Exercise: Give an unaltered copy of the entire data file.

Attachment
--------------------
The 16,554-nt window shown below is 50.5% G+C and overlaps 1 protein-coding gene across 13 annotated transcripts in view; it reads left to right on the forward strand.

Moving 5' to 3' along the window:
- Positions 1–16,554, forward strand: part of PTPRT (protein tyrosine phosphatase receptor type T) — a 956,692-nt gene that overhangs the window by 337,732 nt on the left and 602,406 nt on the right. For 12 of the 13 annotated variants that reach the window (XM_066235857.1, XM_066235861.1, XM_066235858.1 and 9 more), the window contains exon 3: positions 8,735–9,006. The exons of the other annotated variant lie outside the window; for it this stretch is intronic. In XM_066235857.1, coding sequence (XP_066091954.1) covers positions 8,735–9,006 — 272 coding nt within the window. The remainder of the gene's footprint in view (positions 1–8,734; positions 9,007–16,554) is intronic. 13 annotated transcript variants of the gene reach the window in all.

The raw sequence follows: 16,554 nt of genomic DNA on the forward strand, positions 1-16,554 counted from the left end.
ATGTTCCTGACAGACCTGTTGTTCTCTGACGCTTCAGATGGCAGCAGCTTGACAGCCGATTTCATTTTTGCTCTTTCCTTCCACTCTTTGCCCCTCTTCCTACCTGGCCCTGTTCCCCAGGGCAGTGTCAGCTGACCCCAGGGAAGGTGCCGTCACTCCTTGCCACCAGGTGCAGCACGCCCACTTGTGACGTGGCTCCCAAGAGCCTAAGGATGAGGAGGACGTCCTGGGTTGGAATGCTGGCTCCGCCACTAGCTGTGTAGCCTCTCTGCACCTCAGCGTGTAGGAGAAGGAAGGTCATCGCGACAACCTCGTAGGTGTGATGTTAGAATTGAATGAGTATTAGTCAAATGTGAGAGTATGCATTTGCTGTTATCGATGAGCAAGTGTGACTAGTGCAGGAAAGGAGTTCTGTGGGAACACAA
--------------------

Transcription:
The 16,554-nt window shown below is 50.5% G+C and overlaps 1 protein-coding gene across 13 annotated transcripts in view; it reads left to right on the forward strand.

Moving 5' to 3' along the window:
- Positions 1–16,554, forward strand: part of PTPRT (protein tyrosine phosphatase receptor type T) — a 956,692-nt gene that overhangs the window by 337,732 nt on the left and 602,406 nt on the right. For 12 of the 13 annotated variants that reach the window (XM_066235857.1, XM_066235861.1, XM_066235858.1 and 9 more), the window contains exon 3: positions 8,735–9,006. The exons of the other annotated variant lie outside the window; for it this stretch is intronic. In XM_066235857.1, coding sequence (XP_066091954.1) covers positions 8,735–9,006 — 272 coding nt within the window. The remainder of the gene's footprint in view (positions 1–8,734; positions 9,007–16,554) is intronic. 13 annotated transcript variants of the gene reach the window in all.

The raw sequence follows: 16,554 nt of genomic DNA on the forward strand, positions 1-16,554 counted from the left end.
ATGTTCCTGACAGACCTGTTGTTCTCTGACGCTTCAGATGGCAGCAGCTTGACAGCCGATTTCATTTTTGCTCTTTCCTTCCACTCTTTGCCCCTCTTCCTACCTGGCCCTGTTCCCCAGGGCAGTGTCAGCTGACCCCAGGGAAGGTGCCGTCACTCCTTGCCACCAGGTGCAGCACGCCCACTTGTGACGTGGCTCCCAAGAGCCTAAGGATGAGGAGGACGTCCTGGGTTGGAATGCTGGCTCCGCCACTAGCTGTGTAGCCTCTCTGCACCTCAGCGTGTAGGAGAAGGAAGGTCATCGCGACAACCTCGTAGGTGTGATGTTAGAATTGAATGAGTATTAGTCAAATGTGAGAGTATGCATTTGCTGTTATCGATGAGCAAGTGTGACTAGTGCAGGAAAGGAGTTCTGTGGGAACACAA